Here is a sentence that will either disrupt your worldview or free you, and probably both:
Everybody is having the exact experience that they are meant to be having.
This is hard to accept when we see people around us making what we perceive to be grave errors in their lives.
This is hard to accept when we witness the people we love struggling and we want to show them the way out.
This is hard to accept when we can’t stop judging and punishing ourselves for not being better, farther, and different.
When we are young, and before we really have a sense of autonomy, our lives are governed by a process, a specific order.
We know that we learn to crawl then walk.
We know that we learn to tie our shoes and put on our jackets.
We know that when we’re done with 2nd grade, we go to 3rd.
Our lives are built-in reinforcing systems.
We are reinforced by our peers, by our family, by our grades.
We know that the goal is to graduate, pursue a job or an education, get married, and have kids.
Then, of course, life happens.
We find that this one formula for an existence is just really a suggestion, one to guide us toward prosperity and not self-destruction.
We aren’t often given a lesson on how to be fulfilled.
We aren’t often told what to do if we don’t quite get there when everyone else does, if our big milestones are letdowns, or most commonly, if we check off every box on the list and find that we are, somehow, still empty inside.
Falling behind is an illusion.
There is no such thing.
There is not one way for your life to unfold.
Sometimes, we have to take the back road because the long way around teaches us what we need to know.
Sometimes, we sit in our own pain for years before we start waking up and adjusting our behavior.
Sometimes, what we learn from being different is more important than what we’d learn from fitting in.
Sometimes, our greatest successes are decades in the making.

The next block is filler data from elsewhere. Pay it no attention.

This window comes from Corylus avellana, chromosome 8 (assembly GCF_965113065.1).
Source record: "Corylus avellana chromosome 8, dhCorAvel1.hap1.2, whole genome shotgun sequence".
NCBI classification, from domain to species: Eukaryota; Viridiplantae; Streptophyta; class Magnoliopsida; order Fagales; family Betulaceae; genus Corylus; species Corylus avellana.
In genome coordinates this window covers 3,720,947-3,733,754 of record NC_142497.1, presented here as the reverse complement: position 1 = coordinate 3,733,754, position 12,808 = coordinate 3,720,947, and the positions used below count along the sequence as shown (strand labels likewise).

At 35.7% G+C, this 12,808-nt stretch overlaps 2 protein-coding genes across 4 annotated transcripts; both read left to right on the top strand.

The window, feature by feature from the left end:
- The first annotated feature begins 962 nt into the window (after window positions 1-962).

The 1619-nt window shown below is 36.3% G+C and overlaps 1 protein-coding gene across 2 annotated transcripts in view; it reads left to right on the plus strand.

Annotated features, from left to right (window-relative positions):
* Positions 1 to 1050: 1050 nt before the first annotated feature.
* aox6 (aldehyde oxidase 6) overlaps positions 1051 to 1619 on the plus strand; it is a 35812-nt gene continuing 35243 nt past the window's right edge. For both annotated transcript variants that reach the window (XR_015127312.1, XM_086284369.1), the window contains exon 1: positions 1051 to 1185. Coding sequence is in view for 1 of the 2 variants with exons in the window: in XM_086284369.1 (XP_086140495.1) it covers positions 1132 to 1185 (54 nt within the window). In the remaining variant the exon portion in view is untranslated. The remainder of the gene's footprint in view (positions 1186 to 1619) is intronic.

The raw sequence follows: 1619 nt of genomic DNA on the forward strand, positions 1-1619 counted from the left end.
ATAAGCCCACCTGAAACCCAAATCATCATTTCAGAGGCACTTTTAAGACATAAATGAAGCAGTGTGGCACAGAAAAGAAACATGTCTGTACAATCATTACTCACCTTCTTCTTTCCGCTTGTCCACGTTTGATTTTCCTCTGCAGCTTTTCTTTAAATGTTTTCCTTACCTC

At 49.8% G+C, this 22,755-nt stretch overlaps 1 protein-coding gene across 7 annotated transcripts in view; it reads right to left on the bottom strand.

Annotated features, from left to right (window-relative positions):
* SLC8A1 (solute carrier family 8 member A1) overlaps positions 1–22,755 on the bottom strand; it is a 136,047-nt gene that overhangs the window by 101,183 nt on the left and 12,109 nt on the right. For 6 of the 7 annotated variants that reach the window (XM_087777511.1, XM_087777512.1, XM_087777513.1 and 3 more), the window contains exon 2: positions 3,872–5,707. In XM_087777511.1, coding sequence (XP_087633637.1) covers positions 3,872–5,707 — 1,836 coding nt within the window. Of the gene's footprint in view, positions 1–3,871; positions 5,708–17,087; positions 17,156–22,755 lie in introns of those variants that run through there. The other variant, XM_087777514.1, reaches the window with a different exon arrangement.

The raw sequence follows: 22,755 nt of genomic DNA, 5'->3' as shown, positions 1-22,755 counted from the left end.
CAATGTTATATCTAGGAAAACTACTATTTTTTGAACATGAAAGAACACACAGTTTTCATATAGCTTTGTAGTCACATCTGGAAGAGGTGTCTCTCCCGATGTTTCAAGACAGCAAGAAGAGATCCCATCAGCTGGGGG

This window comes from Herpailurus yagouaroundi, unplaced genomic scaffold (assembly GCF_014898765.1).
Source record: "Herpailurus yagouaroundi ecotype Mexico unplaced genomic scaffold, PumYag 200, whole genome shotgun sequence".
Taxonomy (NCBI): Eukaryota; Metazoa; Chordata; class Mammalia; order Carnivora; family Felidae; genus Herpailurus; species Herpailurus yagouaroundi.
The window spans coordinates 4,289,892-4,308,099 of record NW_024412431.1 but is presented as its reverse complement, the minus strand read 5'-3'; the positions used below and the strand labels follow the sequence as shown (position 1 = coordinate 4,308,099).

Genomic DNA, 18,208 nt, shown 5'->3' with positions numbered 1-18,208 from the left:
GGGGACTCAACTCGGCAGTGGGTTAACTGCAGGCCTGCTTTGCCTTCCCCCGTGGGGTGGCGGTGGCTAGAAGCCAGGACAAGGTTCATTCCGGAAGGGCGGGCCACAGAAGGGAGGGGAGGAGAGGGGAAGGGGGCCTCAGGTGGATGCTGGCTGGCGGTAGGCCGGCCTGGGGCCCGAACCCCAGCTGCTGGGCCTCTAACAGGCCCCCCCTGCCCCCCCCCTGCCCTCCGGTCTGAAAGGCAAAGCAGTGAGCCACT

Sometimes, we do peak early.
Sometimes, we need years of growth and self-discovery to decide what we need next. Sometimes, the point of the journey is to have different experiences, not just to cycle through a series of them until we decide on the one thing we want forevermore.
When we believe that it is possible to fall behind, we place limits on our lives.
When we believe that it is possible to fall behind, it is because we think that the point of life is just to arrive at a certain series of check points… until we die.
Graduate, get a job, pay the bills, mildly hate yourself, get married, fight with your spouse, have kids, fight with them, grow old, retire… and then try to enjoy what’s left.
If you are truly worried about falling behind your peers, please ask yourself what you really think you’re falling behind on.
So many people met every single milestone they were meant to and are no happier for it.
This is because life is not about just going through the motions.
Life is to be lived.
Life is to be experienced.
And we often find that our pain is the portal to awakening to that experience.
Discomfort is the signal that there’s more for us, there’s more to savor, more to feel, to be.
What if you did not measure your life by how it compared to who is around you, but instead how it felt inside of you?
What if your priority wasn’t on the type of growth that people can see, but the type of personal growth that revolutionizes you, the kind that changes the way you do everything from sipping your coffee in the morning to breathing in spring air.
Sometimes, the setback is the journey.
Because the path you were on wasn’t going somewhere you wanted anyway.
Sometimes, the setback is the wake up call you need to save your life.
Because otherwise, you were barreling toward your own self-destruction.
Sometimes, being different isn’t a bad thing.
It means you’re on a journey of something deeper, and something bigger, that most people wouldn’t even dare to dream of.